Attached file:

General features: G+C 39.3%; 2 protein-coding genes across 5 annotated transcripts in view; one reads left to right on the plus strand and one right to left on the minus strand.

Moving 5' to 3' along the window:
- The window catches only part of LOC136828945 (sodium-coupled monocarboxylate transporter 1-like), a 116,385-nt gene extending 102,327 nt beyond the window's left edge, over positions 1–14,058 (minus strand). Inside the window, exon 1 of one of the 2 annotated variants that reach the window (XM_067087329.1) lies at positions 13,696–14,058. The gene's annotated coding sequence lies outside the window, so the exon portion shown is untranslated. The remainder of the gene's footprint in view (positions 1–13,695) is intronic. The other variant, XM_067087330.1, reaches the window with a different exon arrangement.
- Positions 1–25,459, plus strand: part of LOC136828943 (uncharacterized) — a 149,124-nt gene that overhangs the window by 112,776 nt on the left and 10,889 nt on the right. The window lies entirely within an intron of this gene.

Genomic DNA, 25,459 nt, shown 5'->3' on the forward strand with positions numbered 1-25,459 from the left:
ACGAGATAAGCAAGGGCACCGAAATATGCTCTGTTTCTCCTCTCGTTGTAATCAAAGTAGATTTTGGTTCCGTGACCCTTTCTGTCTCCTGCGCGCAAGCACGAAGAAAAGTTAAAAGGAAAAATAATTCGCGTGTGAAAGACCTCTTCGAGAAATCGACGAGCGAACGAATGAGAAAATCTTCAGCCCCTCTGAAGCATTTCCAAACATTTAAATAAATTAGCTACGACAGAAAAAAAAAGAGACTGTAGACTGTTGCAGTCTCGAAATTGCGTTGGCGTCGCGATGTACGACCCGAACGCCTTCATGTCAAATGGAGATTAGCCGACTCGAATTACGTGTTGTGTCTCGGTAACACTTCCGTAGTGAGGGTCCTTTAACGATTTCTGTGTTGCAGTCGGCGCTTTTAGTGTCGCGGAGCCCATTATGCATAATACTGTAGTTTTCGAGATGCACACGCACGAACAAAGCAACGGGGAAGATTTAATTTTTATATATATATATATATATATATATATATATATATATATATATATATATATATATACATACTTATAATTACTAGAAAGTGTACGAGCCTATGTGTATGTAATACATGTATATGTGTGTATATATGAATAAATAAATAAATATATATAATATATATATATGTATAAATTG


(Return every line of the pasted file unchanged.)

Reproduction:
General features: G+C 39.3%; 2 protein-coding genes across 5 annotated transcripts in view; one reads left to right on the plus strand and one right to left on the minus strand.

Moving 5' to 3' along the window:
- The window catches only part of LOC136828945 (sodium-coupled monocarboxylate transporter 1-like), a 116,385-nt gene extending 102,327 nt beyond the window's left edge, over positions 1–14,058 (minus strand). Inside the window, exon 1 of one of the 2 annotated variants that reach the window (XM_067087329.1) lies at positions 13,696–14,058. The gene's annotated coding sequence lies outside the window, so the exon portion shown is untranslated. The remainder of the gene's footprint in view (positions 1–13,695) is intronic. The other variant, XM_067087330.1, reaches the window with a different exon arrangement.
- Positions 1–25,459, plus strand: part of LOC136828943 (uncharacterized) — a 149,124-nt gene that overhangs the window by 112,776 nt on the left and 10,889 nt on the right. The window lies entirely within an intron of this gene.

Genomic DNA, 25,459 nt, shown 5'->3' on the forward strand with positions numbered 1-25,459 from the left:
ACGAGATAAGCAAGGGCACCGAAATATGCTCTGTTTCTCCTCTCGTTGTAATCAAAGTAGATTTTGGTTCCGTGACCCTTTCTGTCTCCTGCGCGCAAGCACGAAGAAAAGTTAAAAGGAAAAATAATTCGCGTGTGAAAGACCTCTTCGAGAAATCGACGAGCGAACGAATGAGAAAATCTTCAGCCCCTCTGAAGCATTTCCAAACATTTAAATAAATTAGCTACGACAGAAAAAAAAAGAGACTGTAGACTGTTGCAGTCTCGAAATTGCGTTGGCGTCGCGATGTACGACCCGAACGCCTTCATGTCAAATGGAGATTAGCCGACTCGAATTACGTGTTGTGTCTCGGTAACACTTCCGTAGTGAGGGTCCTTTAACGATTTCTGTGTTGCAGTCGGCGCTTTTAGTGTCGCGGAGCCCATTATGCATAATACTGTAGTTTTCGAGATGCACACGCACGAACAAAGCAACGGGGAAGATTTAATTTTTATATATATATATATATATATATATATATATATATATATATATATATATATATATACATACTTATAATTACTAGAAAGTGTACGAGCCTATGTGTATGTAATACATGTATATGTGTGTATATATGAATAAATAAATAAATATATATAATATATATATATGTATAAATTG